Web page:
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By Staff | Jun 6, 2014

There is much to recommend about Winterset. For instance, the town’s museum boasts a limestone outhouse that’s listed on the National Register of Historic Places.

As well it should; after all, said privy is a “three-holer.”

During our tour of Winterset’s museum, my wife and I visited with a museum volunteer who was cataloguing their collection of bullet pencils.

I hadn’t seen one of those doodads in years.

I can clearly recall when a personal digital assistant consisted of a bullet pencil and a seed corn booklet.

What does it mean when items from your childhood turn up in a museum?

Among the sights that cannot be missed in Winterset is the birthplace of silver screen icon John Wayne.

This is because there are numerous signs around town that point the way to the John Wayne birthplace.

And should you miss all of those, there is an entire street named for The Duke.

The house where Marion Morrison was born is quite small.

John Wayne was such a big guy, it’s hard to imagine that he ever fit into that tiny structure, even as an infant.

The city is currently constructing a new John Wayne Birthplace Museum which will be several times larger than his actual birthplace.

My wife and I left Winterset and pointed our car generally southward. We ran across towns with names like Peculiar – which seemed like a perfectly normal place – and Humansville, which, despite its name, contained numerous people, but no humans.

Nighttime found us in the tiny town of Jamesport, Mo., where we secured a hotel room.

In the morning we were awakened by a sharp, rhythmic “clip, clop” in the street.

Investigation revealed that it was a horse-drawn buggy and that we were in Missouri’s largest Amish community.

This, of course, meant we had to partake of the local Amish culture, including visiting an Amish restaurant for a typical Amish breakfast – a meal that contained enough calories to feed the entire crew of an aircraft carrier.

All around town the Amish went about their business, their wooden-wheeled wagons and buggies propelled at a stately pace by equine muscle.

When folks in that area talk about horsepower, they literally mean horsepower.

We visited a couple of local shops because my wife said it was probably against the law to leave town without shopping.

The stores offered everything Amish, from traditional Amish quilts to traditional Amish soaps and candles to traditional Amish salsa.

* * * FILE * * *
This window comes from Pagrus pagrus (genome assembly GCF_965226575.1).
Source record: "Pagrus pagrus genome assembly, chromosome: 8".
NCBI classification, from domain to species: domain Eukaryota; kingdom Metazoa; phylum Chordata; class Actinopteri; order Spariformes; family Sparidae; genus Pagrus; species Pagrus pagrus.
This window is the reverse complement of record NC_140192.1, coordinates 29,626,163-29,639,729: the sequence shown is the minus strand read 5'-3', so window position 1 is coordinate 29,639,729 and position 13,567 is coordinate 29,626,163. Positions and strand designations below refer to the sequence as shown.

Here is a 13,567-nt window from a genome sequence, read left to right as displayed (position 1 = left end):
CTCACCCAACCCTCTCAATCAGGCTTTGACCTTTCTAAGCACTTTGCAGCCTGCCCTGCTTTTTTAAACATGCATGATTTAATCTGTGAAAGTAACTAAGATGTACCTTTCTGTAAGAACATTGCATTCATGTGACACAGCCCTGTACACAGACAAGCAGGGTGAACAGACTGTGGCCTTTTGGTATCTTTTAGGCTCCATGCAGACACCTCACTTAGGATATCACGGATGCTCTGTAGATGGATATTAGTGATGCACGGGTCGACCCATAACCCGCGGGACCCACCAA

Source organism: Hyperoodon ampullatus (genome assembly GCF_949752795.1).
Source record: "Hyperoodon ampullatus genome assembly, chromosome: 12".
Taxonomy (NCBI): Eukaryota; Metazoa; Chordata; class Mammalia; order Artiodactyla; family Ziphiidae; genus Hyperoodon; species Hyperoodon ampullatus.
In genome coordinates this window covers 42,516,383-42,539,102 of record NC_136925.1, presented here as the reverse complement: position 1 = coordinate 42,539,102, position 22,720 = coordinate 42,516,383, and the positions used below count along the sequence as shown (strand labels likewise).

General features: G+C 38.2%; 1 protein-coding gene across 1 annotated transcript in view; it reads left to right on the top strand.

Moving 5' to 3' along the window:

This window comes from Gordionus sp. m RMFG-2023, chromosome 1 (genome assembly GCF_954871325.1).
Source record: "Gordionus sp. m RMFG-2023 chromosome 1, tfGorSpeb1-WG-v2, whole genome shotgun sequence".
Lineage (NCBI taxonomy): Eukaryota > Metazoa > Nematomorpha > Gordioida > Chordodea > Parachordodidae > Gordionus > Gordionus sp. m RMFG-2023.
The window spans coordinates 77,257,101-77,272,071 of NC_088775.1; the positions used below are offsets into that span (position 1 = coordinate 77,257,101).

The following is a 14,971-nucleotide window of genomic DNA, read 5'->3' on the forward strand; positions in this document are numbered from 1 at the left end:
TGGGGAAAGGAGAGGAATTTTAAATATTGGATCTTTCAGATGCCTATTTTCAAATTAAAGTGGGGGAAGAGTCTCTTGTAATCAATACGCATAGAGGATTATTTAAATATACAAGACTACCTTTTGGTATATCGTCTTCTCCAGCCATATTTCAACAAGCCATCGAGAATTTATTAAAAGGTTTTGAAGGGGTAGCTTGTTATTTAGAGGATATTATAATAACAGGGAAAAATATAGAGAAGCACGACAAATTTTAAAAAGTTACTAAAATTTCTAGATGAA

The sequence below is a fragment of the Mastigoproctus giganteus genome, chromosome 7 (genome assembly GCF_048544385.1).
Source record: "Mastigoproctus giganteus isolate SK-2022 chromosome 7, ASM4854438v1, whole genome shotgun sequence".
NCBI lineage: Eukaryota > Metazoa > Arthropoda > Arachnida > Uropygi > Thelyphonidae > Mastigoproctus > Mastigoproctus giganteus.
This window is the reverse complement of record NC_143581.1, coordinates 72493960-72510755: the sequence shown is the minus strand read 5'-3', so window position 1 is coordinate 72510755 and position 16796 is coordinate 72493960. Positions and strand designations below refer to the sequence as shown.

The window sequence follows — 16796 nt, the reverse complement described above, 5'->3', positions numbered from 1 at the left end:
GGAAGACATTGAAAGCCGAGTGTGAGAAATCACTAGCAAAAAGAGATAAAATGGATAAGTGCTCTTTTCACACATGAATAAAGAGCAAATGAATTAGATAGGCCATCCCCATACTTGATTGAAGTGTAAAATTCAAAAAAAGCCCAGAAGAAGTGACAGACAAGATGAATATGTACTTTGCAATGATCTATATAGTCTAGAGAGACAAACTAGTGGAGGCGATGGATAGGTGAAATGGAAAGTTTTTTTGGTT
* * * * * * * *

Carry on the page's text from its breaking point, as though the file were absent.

We purchased the peach salsa, which proved quite delicious.

As we drove through Jamesport, we came to a four-way stop at exactly the same moment as a horse and buggy.

What is the protocol in such a situation? Does the driver with the most horsepower go first?

Or does the horse-powered vehicle have the right of way?

We opted to wave the buggy through, not wanting to risk invoking road rage in a Morgan gelding.

We drove to a local dairy farm that makes farmstead cheese. The farm is operated by a family that includes eight daughters and two sons.

Three of the girls – the oldest of which was about 9 – were running their retail store.

The girls were very polite and well-mannered, as was the cheese.

Our innkeeper informed us that an auction, wherein the Amish would be selling their fruits, veggies and flowers, would be taking place nearby.

We had to attend; who could pass up an Amish auction?

The auction facility was large and airy, with a concrete floor and ample loading docks.

Numerous black buggies occupied the parking lot and a group of unhitched horses rested in the shade of an open-front shed.

I figured that this was the Amish version of a parking garage.

There were many colorful potted flowers for sale at the auction, which was attended by an even mix of Amish and civilians.

Glancing around the room, it occurred to me that a guy could do a booming business selling suspenders and straw hats.

An older gentleman sporting Uncle Sam whiskers sat on a folding chair by a wall.

Next to him was a large feed scale that had a hand-lettered sign on it that read, “Do not play with.”

It wasn’t clear if the placard referred to the scale or the guy.

As we left Jamesport, we were passed by a bearded motorcyclist who was decked out in black leather.

The slipstream molded his whiskers into a cup that enveloped the lower half of his face. We guessed that he wasn’t Amish.

And so we exited central Missouri, heading for our next adventurous destination.

A place called Branson.

Nelson is a freelance writer from Volga, S.D. Reach him by e-mail at jjpcnels@itctel.com.

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